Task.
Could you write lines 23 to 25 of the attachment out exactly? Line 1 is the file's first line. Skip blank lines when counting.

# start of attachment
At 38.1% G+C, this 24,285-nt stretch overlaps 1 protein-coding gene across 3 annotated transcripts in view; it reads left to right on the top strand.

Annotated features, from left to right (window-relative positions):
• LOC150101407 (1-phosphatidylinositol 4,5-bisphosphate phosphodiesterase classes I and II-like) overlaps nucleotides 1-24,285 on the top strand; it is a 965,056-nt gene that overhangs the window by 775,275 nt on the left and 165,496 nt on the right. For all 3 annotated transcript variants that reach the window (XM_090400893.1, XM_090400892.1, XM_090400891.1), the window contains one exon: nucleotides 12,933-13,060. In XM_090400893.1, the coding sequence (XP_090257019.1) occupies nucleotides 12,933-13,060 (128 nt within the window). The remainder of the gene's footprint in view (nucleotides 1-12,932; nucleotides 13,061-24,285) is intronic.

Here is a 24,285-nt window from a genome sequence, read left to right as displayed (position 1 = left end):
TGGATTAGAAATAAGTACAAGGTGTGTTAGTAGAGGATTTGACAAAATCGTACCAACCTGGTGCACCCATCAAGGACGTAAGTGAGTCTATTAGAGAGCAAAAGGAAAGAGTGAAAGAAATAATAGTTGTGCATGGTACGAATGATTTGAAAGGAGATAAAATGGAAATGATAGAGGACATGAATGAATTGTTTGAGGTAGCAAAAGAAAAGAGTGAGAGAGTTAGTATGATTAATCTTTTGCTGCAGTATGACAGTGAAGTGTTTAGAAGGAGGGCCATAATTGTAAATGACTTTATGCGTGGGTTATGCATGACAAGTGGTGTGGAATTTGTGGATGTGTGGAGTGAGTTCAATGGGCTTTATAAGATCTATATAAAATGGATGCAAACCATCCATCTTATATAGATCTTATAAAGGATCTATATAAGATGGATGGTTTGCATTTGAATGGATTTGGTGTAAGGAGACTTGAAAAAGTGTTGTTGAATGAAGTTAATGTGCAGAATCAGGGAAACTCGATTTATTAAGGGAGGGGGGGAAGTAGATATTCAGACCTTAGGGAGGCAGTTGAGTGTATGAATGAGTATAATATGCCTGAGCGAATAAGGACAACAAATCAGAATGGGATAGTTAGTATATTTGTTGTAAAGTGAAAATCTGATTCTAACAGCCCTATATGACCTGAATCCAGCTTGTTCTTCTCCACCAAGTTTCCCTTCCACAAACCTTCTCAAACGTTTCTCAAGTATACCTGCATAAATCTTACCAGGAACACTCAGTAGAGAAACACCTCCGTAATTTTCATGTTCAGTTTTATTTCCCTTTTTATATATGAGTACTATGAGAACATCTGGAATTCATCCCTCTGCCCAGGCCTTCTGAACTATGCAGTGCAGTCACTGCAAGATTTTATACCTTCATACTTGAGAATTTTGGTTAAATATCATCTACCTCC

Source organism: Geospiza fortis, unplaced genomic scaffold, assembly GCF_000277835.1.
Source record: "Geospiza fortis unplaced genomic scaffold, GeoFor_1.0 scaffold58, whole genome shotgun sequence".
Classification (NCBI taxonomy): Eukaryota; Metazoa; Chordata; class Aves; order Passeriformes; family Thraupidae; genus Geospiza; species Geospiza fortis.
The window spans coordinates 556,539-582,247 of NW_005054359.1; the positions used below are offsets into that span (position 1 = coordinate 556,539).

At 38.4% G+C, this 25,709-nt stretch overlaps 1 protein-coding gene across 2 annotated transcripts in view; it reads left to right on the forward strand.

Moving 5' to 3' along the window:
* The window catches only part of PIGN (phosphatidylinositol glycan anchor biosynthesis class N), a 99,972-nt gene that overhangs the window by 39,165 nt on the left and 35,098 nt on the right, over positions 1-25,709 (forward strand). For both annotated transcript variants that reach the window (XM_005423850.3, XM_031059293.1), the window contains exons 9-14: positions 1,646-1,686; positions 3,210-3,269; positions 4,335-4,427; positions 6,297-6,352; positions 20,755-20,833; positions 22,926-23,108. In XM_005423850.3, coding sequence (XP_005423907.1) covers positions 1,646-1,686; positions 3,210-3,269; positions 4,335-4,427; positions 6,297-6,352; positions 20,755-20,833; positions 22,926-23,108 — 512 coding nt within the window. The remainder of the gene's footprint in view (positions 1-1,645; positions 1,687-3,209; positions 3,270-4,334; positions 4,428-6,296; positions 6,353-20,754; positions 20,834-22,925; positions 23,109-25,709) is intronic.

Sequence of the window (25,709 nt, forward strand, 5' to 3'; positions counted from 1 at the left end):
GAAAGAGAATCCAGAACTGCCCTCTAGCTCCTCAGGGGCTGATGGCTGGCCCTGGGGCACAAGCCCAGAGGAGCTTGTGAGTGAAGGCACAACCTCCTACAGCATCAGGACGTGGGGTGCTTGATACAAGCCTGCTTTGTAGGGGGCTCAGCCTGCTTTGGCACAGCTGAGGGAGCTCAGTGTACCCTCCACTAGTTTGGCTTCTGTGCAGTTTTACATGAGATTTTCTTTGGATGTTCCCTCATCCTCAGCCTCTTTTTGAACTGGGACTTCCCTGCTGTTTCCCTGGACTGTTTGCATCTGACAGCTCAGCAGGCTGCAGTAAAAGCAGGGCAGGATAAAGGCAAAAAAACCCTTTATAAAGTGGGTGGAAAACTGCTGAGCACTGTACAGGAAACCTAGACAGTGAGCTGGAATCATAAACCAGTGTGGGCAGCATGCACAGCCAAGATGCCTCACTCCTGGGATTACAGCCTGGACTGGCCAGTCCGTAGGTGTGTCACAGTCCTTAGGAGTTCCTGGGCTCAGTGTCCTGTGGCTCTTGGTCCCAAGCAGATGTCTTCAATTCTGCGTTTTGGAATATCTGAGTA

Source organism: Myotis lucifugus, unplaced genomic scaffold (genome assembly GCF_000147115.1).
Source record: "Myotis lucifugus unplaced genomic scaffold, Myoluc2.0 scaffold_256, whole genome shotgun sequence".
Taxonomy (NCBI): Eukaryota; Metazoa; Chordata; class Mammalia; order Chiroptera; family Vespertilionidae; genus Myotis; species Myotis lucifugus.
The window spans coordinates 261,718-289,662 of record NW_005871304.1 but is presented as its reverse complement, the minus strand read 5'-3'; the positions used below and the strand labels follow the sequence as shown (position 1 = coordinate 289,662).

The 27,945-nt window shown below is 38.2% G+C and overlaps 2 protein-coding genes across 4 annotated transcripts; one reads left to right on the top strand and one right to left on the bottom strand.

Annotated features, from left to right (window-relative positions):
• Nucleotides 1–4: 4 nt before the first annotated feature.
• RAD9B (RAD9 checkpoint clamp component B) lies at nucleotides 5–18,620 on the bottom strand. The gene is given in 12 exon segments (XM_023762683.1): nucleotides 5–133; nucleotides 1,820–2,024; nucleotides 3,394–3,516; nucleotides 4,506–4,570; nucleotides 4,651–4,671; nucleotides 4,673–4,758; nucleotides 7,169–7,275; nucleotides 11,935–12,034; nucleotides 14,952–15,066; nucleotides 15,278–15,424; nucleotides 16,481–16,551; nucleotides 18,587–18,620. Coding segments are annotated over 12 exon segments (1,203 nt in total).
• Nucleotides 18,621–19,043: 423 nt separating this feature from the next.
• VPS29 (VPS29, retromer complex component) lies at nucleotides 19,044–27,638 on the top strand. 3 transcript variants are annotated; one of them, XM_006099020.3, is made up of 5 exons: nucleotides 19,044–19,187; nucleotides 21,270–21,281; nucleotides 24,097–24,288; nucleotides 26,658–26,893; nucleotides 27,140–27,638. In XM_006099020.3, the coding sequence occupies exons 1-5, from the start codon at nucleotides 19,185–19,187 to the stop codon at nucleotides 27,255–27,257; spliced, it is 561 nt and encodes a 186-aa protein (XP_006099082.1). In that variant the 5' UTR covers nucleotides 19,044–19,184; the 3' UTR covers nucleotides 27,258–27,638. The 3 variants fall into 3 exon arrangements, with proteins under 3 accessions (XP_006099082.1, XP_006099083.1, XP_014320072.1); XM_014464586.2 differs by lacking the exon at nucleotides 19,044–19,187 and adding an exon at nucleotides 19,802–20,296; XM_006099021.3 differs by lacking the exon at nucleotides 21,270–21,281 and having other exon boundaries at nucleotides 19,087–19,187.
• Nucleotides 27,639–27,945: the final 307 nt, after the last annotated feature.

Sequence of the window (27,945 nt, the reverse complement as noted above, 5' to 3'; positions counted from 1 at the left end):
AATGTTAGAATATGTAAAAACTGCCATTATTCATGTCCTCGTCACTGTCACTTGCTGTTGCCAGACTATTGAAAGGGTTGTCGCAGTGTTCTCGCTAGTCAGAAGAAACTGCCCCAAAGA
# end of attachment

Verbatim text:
• Nucleotides 18,621–19,043: 423 nt separating this feature from the next.
• VPS29 (VPS29, retromer complex component) lies at nucleotides 19,044–27,638 on the top strand. 3 transcript variants are annotated; one of them, XM_006099020.3, is made up of 5 exons: nucleotides 19,044–19,187; nucleotides 21,270–21,281; nucleotides 24,097–24,288; nucleotides 26,658–26,893; nucleotides 27,140–27,638. In XM_006099020.3, the coding sequence occupies exons 1-5, from the start codon at nucleotides 19,185–19,187 to the stop codon at nucleotides 27,255–27,257; spliced, it is 561 nt and encodes a 186-aa protein (XP_006099082.1). In that variant the 5' UTR covers nucleotides 19,044–19,184; the 3' UTR covers nucleotides 27,258–27,638. The 3 variants fall into 3 exon arrangements, with proteins under 3 accessions (XP_006099082.1, XP_006099083.1, XP_014320072.1); XM_014464586.2 differs by lacking the exon at nucleotides 19,044–19,187 and adding an exon at nucleotides 19,802–20,296; XM_006099021.3 differs by lacking the exon at nucleotides 21,270–21,281 and having other exon boundaries at nucleotides 19,087–19,187.
• Nucleotides 27,639–27,945: the final 307 nt, after the last annotated feature.